NuGen boss Tom Samson revealed the collapse of the Moorside project on Cumbria’s economy and communities was his greatest disappointment.

In a lengthy statement, Tom Samson expressed his desire to see another project come forward to fill the void left by his company’s demise.

Toshiba announced in the early hours of yesterday that is was pulling the plug on NuGen after failing to make sufficient progress on finding a buyer.

The decision has left the £15bn Moorside power station plans in tatters, taking with it the potential for thousands of jobs, millions of pounds in new investment and a seven per cent contribution to the nation’s energy needs.

Praising the dedication of NuGen staff and the commitment from Toshiba, Mr Samson said: “The most significant aspect of my disappointment is related to the impact this will have on Cumbria.

“NuGen has been intrinsically linked with future opportunity and prosperity in Cumbria.

“The transformational economic effects of Moorside on local education, apprenticeships, jobs, regional infrastructure, supply chain growth, entrepreneurialism and aspirational opportunity are enormous.

“We sincerely hope that a solution for Moorside can be found to fill the inevitable gap that our wind-up will create in those communities across Cumbria and more widely across the Northern Powerhouse.”

Toshiba’s decision to wind up NuGen has been greeted with shock and anger in Cumbria, with many firmly pointing the finger of blame at the Government for failing to act to save NuGen and keep Moorside on track.

Mr Samson said the late introduction of a new and underdeveloped profit model for the project by the Government, mid negotiation with potential buyer Kepco, was one of the reasons why the project had failed to progress.

The other stemmed back to early 2017 when the then Toshiba subsidiary Westinghouse filed for Chapter 11 bankruptcy protection in the USA in early 2017 – a move which ultimately led Toshiba to divest from overseas nuclear projects and pursue the sale of NuGen.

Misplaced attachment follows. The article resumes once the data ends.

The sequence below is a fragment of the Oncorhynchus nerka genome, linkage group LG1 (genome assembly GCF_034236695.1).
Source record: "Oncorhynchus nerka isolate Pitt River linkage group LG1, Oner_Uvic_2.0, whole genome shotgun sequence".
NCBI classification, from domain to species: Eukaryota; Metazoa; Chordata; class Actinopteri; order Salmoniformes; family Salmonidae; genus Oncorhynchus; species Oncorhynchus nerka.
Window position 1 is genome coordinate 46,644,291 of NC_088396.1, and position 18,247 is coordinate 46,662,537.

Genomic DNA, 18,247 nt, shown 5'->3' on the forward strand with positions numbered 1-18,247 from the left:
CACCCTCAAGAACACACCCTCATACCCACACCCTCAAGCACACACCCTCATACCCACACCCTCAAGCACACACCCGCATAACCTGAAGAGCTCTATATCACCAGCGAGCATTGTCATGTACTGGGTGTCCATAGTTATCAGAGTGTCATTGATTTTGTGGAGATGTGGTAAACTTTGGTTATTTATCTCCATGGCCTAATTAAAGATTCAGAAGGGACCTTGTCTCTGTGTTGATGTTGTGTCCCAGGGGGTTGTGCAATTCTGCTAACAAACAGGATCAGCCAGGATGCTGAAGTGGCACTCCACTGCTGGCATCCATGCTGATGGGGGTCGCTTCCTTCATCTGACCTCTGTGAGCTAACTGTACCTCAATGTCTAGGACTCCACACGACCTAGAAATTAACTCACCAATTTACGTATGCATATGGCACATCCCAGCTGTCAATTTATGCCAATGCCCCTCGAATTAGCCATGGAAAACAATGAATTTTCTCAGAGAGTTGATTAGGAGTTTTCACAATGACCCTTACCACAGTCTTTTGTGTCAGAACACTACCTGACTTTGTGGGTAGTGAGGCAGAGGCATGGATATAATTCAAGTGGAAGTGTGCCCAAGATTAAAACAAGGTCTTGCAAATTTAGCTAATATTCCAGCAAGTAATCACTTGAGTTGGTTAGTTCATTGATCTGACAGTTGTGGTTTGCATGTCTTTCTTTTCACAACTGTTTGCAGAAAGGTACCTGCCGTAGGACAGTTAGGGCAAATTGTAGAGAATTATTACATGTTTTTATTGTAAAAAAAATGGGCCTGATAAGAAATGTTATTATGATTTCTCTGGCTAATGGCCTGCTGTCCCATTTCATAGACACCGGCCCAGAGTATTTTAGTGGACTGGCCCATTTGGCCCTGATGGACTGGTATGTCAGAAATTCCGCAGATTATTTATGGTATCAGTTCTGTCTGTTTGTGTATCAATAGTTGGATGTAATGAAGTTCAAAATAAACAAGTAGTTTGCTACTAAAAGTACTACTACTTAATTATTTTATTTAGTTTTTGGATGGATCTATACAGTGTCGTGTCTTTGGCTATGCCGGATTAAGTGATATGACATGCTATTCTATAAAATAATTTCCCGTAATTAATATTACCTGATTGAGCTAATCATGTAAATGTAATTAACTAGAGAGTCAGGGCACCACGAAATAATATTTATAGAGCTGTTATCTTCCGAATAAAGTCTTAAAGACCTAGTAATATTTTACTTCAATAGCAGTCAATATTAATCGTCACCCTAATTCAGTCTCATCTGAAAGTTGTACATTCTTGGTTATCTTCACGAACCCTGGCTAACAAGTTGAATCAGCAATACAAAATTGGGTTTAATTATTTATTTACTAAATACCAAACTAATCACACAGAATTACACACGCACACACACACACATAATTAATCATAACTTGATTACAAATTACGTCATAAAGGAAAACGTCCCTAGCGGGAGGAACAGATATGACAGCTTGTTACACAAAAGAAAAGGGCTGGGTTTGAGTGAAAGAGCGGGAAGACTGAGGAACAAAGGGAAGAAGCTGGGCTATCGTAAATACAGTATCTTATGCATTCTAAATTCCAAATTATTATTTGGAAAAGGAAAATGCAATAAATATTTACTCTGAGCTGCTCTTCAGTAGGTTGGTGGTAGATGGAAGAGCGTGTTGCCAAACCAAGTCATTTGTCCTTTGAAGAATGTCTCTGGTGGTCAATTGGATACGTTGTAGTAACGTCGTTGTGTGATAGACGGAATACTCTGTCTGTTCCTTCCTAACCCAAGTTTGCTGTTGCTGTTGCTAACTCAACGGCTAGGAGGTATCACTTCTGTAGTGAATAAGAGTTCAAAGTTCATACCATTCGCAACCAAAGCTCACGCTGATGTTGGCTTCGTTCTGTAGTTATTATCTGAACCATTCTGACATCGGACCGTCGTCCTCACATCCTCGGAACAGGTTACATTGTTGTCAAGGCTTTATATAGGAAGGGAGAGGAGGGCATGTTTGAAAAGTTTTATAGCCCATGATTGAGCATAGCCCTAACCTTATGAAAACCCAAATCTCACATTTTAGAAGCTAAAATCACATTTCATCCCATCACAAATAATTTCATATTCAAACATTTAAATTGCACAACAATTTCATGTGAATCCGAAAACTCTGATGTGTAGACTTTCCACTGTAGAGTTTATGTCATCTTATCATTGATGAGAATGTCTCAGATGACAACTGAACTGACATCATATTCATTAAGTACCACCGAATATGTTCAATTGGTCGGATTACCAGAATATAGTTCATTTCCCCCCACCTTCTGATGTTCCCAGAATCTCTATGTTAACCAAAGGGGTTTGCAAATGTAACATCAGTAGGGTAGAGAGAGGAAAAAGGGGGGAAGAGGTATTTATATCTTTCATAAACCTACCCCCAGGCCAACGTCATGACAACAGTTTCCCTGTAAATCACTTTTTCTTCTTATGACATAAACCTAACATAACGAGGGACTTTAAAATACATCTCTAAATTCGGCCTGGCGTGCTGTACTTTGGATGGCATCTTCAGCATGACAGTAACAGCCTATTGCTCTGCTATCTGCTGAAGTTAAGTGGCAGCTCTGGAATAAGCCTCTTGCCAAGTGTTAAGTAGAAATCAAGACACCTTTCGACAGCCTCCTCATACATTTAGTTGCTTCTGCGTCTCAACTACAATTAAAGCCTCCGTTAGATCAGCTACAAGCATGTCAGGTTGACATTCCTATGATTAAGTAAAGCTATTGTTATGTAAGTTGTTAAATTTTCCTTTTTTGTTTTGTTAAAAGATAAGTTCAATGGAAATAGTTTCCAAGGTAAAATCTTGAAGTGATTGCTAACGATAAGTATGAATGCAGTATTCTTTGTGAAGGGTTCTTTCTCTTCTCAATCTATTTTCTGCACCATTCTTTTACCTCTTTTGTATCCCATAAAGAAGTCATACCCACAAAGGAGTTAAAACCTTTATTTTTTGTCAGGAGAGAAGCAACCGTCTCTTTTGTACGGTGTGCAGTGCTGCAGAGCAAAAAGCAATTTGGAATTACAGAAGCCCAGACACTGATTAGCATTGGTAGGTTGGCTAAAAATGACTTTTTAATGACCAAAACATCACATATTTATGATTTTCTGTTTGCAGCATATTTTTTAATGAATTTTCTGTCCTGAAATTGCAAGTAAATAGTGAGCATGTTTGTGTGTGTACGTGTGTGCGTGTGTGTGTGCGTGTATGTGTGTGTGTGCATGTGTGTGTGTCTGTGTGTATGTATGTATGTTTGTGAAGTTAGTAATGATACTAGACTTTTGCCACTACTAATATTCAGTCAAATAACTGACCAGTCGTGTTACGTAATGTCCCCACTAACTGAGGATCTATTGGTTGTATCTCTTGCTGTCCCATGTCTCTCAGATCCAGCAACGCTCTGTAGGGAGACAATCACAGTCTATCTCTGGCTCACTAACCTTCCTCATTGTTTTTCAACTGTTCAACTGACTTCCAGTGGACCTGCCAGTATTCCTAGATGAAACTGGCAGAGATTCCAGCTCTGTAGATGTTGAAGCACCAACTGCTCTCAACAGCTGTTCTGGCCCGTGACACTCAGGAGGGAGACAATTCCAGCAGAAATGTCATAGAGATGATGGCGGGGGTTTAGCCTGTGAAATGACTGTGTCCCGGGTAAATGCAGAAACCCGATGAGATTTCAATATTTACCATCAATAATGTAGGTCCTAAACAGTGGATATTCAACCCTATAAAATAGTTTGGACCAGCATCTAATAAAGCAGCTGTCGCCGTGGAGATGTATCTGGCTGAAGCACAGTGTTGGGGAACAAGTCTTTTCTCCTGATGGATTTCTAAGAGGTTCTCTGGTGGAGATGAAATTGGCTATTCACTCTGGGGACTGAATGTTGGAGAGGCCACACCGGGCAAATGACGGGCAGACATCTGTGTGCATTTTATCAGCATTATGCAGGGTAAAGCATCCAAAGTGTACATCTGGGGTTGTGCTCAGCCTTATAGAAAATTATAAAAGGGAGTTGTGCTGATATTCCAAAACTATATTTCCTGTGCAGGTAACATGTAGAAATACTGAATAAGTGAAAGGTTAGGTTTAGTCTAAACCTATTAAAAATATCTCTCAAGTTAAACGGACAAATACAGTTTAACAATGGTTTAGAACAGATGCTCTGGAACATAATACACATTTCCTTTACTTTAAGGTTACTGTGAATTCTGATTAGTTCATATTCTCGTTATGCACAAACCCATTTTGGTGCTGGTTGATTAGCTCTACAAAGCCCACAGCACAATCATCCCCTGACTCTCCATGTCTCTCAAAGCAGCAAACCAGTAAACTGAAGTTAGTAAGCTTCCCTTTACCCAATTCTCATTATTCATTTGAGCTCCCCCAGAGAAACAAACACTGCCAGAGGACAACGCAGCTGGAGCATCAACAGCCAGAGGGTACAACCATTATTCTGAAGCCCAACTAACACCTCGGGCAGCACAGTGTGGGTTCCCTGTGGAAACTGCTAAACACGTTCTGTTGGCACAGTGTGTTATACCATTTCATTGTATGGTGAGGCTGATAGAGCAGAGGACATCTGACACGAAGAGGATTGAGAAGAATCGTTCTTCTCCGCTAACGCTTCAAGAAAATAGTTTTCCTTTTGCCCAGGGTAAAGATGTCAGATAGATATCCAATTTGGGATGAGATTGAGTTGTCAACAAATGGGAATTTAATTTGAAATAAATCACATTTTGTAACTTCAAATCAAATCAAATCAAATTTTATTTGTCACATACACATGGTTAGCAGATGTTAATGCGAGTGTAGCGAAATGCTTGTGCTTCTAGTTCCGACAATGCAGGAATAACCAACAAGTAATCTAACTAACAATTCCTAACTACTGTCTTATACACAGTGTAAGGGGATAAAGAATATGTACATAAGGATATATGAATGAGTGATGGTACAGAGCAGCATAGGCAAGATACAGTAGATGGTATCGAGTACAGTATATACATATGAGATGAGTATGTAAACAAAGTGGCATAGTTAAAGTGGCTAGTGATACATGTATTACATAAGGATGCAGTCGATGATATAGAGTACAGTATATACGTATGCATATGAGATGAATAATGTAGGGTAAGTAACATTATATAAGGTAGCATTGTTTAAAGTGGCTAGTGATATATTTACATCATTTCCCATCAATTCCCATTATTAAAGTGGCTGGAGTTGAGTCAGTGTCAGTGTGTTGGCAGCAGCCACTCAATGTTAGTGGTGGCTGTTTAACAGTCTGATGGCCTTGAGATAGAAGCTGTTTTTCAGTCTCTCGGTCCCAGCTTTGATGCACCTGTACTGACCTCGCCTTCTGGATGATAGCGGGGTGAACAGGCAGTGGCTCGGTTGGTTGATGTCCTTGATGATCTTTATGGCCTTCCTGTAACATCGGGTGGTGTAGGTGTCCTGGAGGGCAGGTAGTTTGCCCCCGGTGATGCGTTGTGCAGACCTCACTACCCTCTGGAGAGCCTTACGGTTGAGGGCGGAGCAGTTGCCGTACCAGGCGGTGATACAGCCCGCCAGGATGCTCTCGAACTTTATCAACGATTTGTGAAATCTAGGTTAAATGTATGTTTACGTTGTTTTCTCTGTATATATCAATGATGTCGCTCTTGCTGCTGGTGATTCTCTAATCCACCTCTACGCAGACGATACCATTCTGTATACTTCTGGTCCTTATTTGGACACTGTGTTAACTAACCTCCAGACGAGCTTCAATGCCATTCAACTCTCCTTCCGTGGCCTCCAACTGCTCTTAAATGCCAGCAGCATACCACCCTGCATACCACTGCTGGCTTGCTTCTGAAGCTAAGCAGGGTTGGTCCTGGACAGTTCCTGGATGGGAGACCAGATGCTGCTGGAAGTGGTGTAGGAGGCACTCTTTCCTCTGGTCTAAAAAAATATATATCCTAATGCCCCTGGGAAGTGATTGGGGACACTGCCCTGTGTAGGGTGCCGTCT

Mr Samson – who had vowed to “fight tooth and nail” to save the project – added: “We were caught between a series of unplanned and uncontrollable events.”

He called for greater leadership and clarity to help the UK deliver “vital low carbon projects which will have such a meaningful impact on our future”.

He added: “NuGen is winding-up when the need for new nuclear in the UK is clear and the delivery of the Government’s Industrial Strategy could not be more important for Cumbria.

“These factors highlight the challenges when the solutions we are pursuing to deliver economic and energy prosperity for the country are so heavily reliant upon foreign investment and foreign decision making.”

Toshiba previously said it wanted to offload NuGen by the end of the financial year, but could make the decision earlier if it was not convinced a deal was achievable.

In a statement yesterday, it said it was “unable to anticipate” a sale for NuGen despite negotiations taking place with investors, which included Korean state-owned utility Kepco and Canadian asset management company Brookfield.

“After considering the additional costs entailed in continuing to operate NuGen, Toshiba recognises that the economically rational decision is to withdraw from the UK nuclear power plant construction project, and has resolved to take steps to wind-up NuGen,” it concluded.